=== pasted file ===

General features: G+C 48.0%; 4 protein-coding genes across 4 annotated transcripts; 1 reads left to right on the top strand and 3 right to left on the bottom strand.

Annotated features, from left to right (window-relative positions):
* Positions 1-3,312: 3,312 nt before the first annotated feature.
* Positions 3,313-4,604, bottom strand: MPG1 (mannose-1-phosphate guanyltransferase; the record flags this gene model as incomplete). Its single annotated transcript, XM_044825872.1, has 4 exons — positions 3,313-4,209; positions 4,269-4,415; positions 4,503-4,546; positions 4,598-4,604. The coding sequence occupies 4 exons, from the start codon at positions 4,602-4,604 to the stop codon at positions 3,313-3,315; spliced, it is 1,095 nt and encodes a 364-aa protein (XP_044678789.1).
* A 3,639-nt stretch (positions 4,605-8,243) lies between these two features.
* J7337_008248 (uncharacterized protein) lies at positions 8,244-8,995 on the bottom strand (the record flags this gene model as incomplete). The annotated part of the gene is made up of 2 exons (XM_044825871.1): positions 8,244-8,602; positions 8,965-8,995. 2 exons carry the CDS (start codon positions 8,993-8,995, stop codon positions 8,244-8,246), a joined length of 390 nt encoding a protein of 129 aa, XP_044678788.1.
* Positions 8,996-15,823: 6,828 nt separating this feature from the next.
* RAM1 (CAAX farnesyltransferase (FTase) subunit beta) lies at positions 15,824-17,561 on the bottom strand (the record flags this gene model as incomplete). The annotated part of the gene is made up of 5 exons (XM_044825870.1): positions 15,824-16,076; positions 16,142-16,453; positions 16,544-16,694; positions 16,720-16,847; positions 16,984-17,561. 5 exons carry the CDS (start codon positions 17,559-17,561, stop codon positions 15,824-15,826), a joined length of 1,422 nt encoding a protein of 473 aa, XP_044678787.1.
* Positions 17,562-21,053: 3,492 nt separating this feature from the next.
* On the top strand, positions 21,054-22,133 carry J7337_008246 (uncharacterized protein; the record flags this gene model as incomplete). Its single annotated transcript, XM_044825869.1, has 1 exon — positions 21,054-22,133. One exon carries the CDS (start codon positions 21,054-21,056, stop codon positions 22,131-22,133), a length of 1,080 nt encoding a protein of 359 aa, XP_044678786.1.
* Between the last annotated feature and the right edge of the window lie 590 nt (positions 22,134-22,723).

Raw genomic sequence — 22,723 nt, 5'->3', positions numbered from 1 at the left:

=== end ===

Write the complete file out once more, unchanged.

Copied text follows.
General features: G+C 48.0%; 4 protein-coding genes across 4 annotated transcripts; 1 reads left to right on the top strand and 3 right to left on the bottom strand.

Annotated features, from left to right (window-relative positions):
* Positions 1-3,312: 3,312 nt before the first annotated feature.
* Positions 3,313-4,604, bottom strand: MPG1 (mannose-1-phosphate guanyltransferase; the record flags this gene model as incomplete). Its single annotated transcript, XM_044825872.1, has 4 exons — positions 3,313-4,209; positions 4,269-4,415; positions 4,503-4,546; positions 4,598-4,604. The coding sequence occupies 4 exons, from the start codon at positions 4,602-4,604 to the stop codon at positions 3,313-3,315; spliced, it is 1,095 nt and encodes a 364-aa protein (XP_044678789.1).
* A 3,639-nt stretch (positions 4,605-8,243) lies between these two features.
* J7337_008248 (uncharacterized protein) lies at positions 8,244-8,995 on the bottom strand (the record flags this gene model as incomplete). The annotated part of the gene is made up of 2 exons (XM_044825871.1): positions 8,244-8,602; positions 8,965-8,995. 2 exons carry the CDS (start codon positions 8,993-8,995, stop codon positions 8,244-8,246), a joined length of 390 nt encoding a protein of 129 aa, XP_044678788.1.
* Positions 8,996-15,823: 6,828 nt separating this feature from the next.
* RAM1 (CAAX farnesyltransferase (FTase) subunit beta) lies at positions 15,824-17,561 on the bottom strand (the record flags this gene model as incomplete). The annotated part of the gene is made up of 5 exons (XM_044825870.1): positions 15,824-16,076; positions 16,142-16,453; positions 16,544-16,694; positions 16,720-16,847; positions 16,984-17,561. 5 exons carry the CDS (start codon positions 17,559-17,561, stop codon positions 15,824-15,826), a joined length of 1,422 nt encoding a protein of 473 aa, XP_044678787.1.
* Positions 17,562-21,053: 3,492 nt separating this feature from the next.
* On the top strand, positions 21,054-22,133 carry J7337_008246 (uncharacterized protein; the record flags this gene model as incomplete). Its single annotated transcript, XM_044825869.1, has 1 exon — positions 21,054-22,133. One exon carries the CDS (start codon positions 21,054-21,056, stop codon positions 22,131-22,133), a length of 1,080 nt encoding a protein of 359 aa, XP_044678786.1.
* Between the last annotated feature and the right edge of the window lie 590 nt (positions 22,134-22,723).

Raw genomic sequence — 22,723 nt, 5'->3', positions numbered from 1 at the left: